Drug to Reduce Glucose and Insulin in Horses

Velagliflozin shows promise as a safe and effective compound for treating insulin dysregulation and preventing laminitis by reducing the hyperinsulinemic response to dietary NSC.
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Laminitis developed in 38% (14 of 37) of the controls and in none of the treated ponies.

It is a challenge for both veterinarians and horse owners alike to manage insulin dysfunction, especially in obese horses suffering from equine metabolic syndrome (EMS) and/or on high non-structural carbohydrate (NSC) diets. 

Velagliflozin is a drug that is able to increase renal output of glucose and reduce renal glucose reabsorption to result in lowered blood glucose and insulin concentrations. Sodium-glucose co-transport proteins are responsible for most all of glucose reabsorption. This drug is used as an anti-diabetic for humans.

An Australian study examined the effects of using this medication on ponies screened for having insulin dysregulation [Meier, A.; Reiche, D.; de Laat, M.; Pollitt, C.; Walsh, D.; Sillence, M. The sodium-glucose co-transporter 2 inhibitor velagliflozin reduces hyperinsulinemia and prevents laminitis in insulin-dysregulated ponies. PLoS ONE 13(9): e0203655 https://doi.org/10.1371/journal.pone.0203655].

Of the 49 ponies selected for the trial based on high blood insulin concentrations, 12 were treated with velagliflozin (0.3 mg/kg orally) and 37 served as controls. The ponies were fed a challenge diet with 12 grams NSC/kg body weight per day for 18 days. Treated ponies were given the medication with food daily for 21 days prior to and throughout the 18 days of the challenge diet. The results are as follows:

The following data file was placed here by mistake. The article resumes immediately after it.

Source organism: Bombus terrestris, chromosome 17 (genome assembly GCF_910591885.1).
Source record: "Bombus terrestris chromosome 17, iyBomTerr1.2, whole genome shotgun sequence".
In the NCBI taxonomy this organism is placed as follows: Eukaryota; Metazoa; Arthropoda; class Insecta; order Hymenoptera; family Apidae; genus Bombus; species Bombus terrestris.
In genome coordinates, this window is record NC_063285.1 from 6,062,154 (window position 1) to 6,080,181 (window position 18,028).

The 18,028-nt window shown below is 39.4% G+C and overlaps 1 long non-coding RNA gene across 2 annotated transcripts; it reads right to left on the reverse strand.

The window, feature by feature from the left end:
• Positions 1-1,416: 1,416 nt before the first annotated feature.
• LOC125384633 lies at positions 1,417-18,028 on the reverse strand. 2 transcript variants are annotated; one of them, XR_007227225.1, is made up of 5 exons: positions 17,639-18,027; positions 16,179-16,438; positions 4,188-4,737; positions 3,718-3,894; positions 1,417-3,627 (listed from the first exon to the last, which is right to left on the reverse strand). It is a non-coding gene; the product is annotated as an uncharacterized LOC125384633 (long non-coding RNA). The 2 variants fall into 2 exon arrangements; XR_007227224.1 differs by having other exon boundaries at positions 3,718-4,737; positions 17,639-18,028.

• Treated ponies had 22% lower maximum glucose than controls;
  • Treated ponies had 45% lower maximum insulin concentrations than controls – 149 μIU/ml vs. 272 μIU/ml; 
  • Laminitis developed in 38% (14 of 37) of the controls and in none of the treated ponies.
  • Laminitis was also prevented in ponies diagnosed with clinical pars pituitary intermedia dysfunction (PPID)—four of the treated ponies with confirmed PPID did not develop laminitis whereas all five of the control ponies with PPID did. None of the PPID ponies received pergolide treatment.
  • Treated ponies had no problems with hypoglycemia or other adverse effects.

The authors concluded that, “Velagliflozin shows promise as a safe and effective compound for treating insulin dysregulation and preventing laminitis by reducing the hyperinsulinemic response to dietary NSC.” Further studies are needed to evaluate long-term effects of this medication in horses.

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